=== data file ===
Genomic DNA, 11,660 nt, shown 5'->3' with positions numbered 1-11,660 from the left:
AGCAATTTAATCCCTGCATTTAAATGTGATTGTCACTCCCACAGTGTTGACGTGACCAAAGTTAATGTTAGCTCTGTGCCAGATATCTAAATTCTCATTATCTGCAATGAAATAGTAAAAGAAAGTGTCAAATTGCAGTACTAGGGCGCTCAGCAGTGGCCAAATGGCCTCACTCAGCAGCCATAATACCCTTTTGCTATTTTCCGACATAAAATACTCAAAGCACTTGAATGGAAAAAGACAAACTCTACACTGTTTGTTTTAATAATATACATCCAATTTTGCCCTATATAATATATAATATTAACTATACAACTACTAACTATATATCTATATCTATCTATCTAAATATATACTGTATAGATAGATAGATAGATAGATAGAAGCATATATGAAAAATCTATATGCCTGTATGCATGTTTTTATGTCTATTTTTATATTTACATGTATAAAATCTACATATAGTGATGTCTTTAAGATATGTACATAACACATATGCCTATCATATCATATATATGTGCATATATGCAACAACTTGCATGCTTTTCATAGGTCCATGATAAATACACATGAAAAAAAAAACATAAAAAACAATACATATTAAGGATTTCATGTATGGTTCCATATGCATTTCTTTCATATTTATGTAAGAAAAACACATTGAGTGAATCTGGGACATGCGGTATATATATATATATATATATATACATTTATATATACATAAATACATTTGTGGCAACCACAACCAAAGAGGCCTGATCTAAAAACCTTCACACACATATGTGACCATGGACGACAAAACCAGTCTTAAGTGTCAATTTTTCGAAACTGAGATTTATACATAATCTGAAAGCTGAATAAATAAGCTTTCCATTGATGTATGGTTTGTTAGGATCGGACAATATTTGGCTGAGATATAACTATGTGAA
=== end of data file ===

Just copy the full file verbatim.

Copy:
Genomic DNA, 11,660 nt, shown 5'->3' with positions numbered 1-11,660 from the left:
AGCAATTTAATCCCTGCATTTAAATGTGATTGTCACTCCCACAGTGTTGACGTGACCAAAGTTAATGTTAGCTCTGTGCCAGATATCTAAATTCTCATTATCTGCAATGAAATAGTAAAAGAAAGTGTCAAATTGCAGTACTAGGGCGCTCAGCAGTGGCCAAATGGCCTCACTCAGCAGCCATAATACCCTTTTGCTATTTTCCGACATAAAATACTCAAAGCACTTGAATGGAAAAAGACAAACTCTACACTGTTTGTTTTAATAATATACATCCAATTTTGCCCTATATAATATATAATATTAACTATACAACTACTAACTATATATCTATATCTATCTATCTAAATATATACTGTATAGATAGATAGATAGATAGATAGAAGCATATATGAAAAATCTATATGCCTGTATGCATGTTTTTATGTCTATTTTTATATTTACATGTATAAAATCTACATATAGTGATGTCTTTAAGATATGTACATAACACATATGCCTATCATATCATATATATGTGCATATATGCAACAACTTGCATGCTTTTCATAGGTCCATGATAAATACACATGAAAAAAAAAACATAAAAAACAATACATATTAAGGATTTCATGTATGGTTCCATATGCATTTCTTTCATATTTATGTAAGAAAAACACATTGAGTGAATCTGGGACATGCGGTATATATATATATATATATATATACATTTATATATACATAAATACATTTGTGGCAACCACAACCAAAGAGGCCTGATCTAAAAACCTTCACACACATATGTGACCATGGACGACAAAACCAGTCTTAAGTGTCAATTTTTCGAAACTGAGATTTATACATAATCTGAAAGCTGAATAAATAAGCTTTCCATTGATGTATGGTTTGTTAGGATCGGACAATATTTGGCTGAGATATAACTATGTGAA